As one ages, several changes to body systems occur and when paired with a more sedentary lifestyle, may lead to increased morbidity and risk for falls. There are several recent interventional studies exploring the efficacy of group dance exercise (GDEx) in community-dwelling elderly adults (CDEA), including tai boxing,^1 low intensity ballet,^2 and ballroom dance.^3 Commonly used outcome measures in these studies were the 6-minute walk test, peak oxygen uptake, grip strength, gait speed, repeated sit to stands, and Timed Up and Go test. These tests may have limitations such as testing ceiling effects, economic barriers and physical space limitations. Maximal respiratory muscle testing has predictive morbidity abilities and norm values for age and sex,^4 but it is rarely used in GDEx studies with CDEA. The purpose of this poster is to present outcome measures found in a sampling of the literature looking at GDEx in CDEA and to make recommendations. 1. Areeudomwong P, Saysalum S, Phuttanurattana N, Scripoom P, Buttagat V, and Keawduangdee P. Balance and functional fitness benefits of a thai boxing dance program among community-dwelling older adults at risk of falling: a randomized controlled study. Arch of Gerontol Geriatr. 2019; 83:231-238. https://doi.org/10.1016/j.archger.2019.04.010. 2. Rodrigues-Krause J et al. Effects of dancing compared to walking on cardiovascular risk and functional capacity of older women: a randomized controlled trial. Exper Gerontol. 2018; 114: 67-77. https://doi.org/10.1016/j.exger.2018.10.015. 3. Holmerova I, Machacova K, Vankova H, Veleta P, Juraskova B, Hrnciarikova D, Volicer L, and Andel R. Effect of the exercise Dance for Seniors (EXDASE) program on lower-body functioning among institutionalized older adults. J Aging Health. 2010; 22(1): 106-119. doi: 10.1177/0898264309351738. 4. Pegorari MS, Ruas G, Patrizzi LJ. Relationship between frailty and respiratory function in the community-dwelling elderly. Braz J Phys Ther. 2013; 17(1): 9-16. doi.http://dx/doi.org/10.1590/S1413-35552012005000065.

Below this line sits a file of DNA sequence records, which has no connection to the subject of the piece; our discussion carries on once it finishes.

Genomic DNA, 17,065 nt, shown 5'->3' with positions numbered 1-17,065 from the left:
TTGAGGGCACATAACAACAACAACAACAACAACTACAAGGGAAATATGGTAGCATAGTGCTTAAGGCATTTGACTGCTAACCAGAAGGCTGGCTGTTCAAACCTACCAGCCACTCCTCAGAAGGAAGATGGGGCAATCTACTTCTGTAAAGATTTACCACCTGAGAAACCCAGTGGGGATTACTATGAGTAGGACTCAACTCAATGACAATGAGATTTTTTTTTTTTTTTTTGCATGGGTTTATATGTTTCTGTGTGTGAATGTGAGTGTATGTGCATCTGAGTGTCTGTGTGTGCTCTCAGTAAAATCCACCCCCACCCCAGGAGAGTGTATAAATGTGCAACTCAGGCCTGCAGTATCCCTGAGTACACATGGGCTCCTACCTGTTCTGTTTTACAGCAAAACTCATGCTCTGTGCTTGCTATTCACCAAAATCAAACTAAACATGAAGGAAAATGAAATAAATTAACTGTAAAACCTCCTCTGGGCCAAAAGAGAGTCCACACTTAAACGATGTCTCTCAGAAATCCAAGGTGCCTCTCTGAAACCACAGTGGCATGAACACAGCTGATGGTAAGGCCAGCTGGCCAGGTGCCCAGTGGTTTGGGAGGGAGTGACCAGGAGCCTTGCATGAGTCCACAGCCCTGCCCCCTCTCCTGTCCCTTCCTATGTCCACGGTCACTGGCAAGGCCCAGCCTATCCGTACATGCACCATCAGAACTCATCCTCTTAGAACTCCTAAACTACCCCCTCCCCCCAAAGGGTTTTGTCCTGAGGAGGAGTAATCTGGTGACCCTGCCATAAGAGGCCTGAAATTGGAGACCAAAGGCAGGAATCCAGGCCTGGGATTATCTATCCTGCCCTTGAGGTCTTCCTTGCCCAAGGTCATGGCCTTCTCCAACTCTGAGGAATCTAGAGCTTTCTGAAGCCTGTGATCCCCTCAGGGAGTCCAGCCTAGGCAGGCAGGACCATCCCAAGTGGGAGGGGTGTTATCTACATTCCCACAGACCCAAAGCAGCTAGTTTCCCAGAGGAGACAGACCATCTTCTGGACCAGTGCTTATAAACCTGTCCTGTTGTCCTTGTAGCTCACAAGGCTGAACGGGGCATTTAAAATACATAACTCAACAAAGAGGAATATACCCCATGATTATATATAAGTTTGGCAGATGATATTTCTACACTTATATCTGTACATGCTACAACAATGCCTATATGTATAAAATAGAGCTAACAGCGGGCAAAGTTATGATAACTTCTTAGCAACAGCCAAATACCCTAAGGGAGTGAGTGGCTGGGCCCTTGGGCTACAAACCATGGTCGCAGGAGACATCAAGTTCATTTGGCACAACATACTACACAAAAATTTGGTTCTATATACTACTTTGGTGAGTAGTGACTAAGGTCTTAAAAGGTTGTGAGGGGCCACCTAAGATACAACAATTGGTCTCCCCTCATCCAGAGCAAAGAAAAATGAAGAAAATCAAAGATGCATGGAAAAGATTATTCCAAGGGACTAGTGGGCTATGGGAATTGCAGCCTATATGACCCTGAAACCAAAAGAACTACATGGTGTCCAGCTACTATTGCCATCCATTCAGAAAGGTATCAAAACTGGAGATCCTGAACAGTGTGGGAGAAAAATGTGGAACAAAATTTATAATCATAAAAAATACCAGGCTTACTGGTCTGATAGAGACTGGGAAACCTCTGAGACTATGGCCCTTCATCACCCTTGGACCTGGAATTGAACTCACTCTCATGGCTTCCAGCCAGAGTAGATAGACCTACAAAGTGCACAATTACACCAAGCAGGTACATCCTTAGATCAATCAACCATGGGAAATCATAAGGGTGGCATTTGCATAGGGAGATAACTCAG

The Effects of Static and Dynamic Stretching Warm-Ups on Performance and Biomechanics during the Vertical Jump

Griffin Spatorico
Faculty Sponsor: Rebecca Begalle

Static and dynamic stretching warm-ups increase tissue extensibility, however the impact on sports performance and biomechanics is debated. The purpose of this study was to investigate the effects of static vs. dynamic stretching warm-ups on performance (maximum vertical jump height) and biomechanics (peak knee flexion, peak ankle dorsiflexion) during the vertical jump test. Healthy participants were randomized to the static (n=2; age=21.5±0.50yrs; height=167.09±3.09cm; mass=63.05±4.08kg) or dynamic group (n=3; age=21.5±0.50; height=170.49±6.60cm; mass=73.93±6.13kg). Three vertical jump trials were performed pre- and post-intervention. Independent samples t-tests compared change scores (Post-Pre) between groups for each variable. No group differences in the amount of change were present; maximum vertical jump height (t(3) = -1.79, p = 0.19), peak knee flexion (t(3) = -.21, p= 0.85), ankle dorsiflexion (t(1.16) = 0.91, p= 0.51). In this pilot study, the magnitude of change in measured variables was similar between the static and dynamic stretching warm-up groups.

The Effects of Yoga versus HIIT on Measures of Psychological Mindset

Abigail Gullo
Faculty Sponsor: Rebecca Begalle

College students often have decreased physical activity due to barriers such as stress, which can impact mental health. Exercise is recommended for stress relief; however, the psychological benefits of exercise types are unknown. The purpose of this research was to investigate the effects of Yoga versus high intensity interval training (HIIT) on psychological mindset. Fourteen college students participated in this pre-test, post-test, crossover design (age=22.43 yrs±1.16, height=169.29±8.44cm, mass=69.30±10.07kg). All participants completed both interventions in a counterbalanced order separated by one week. Psychological mindset questionnaires administered Pre- and Post-Intervention assessed happiness, anxiety, well-being, and state mindfulness. Friedman tests identified differences in change scores (Post-Pre) and a Wilcoxon Signed-Rank Test compared Post-Yoga and Post-HIIT State Mindfulness values. Changes in happiness, anxiety, and well-being were not different between interventions. State Mindfulness Scale for Physical Activity was significantly greater Post-Yoga compared to Post-HIIT (p=0.02), indicating greater mindfulness following this mind-body intervention. 

The Relationship between Past Concussion History and Current Depression Levels of Junior College Football Players

Justin Losowski
Faculty Sponsor: Lynn Matthews, Anthony Surace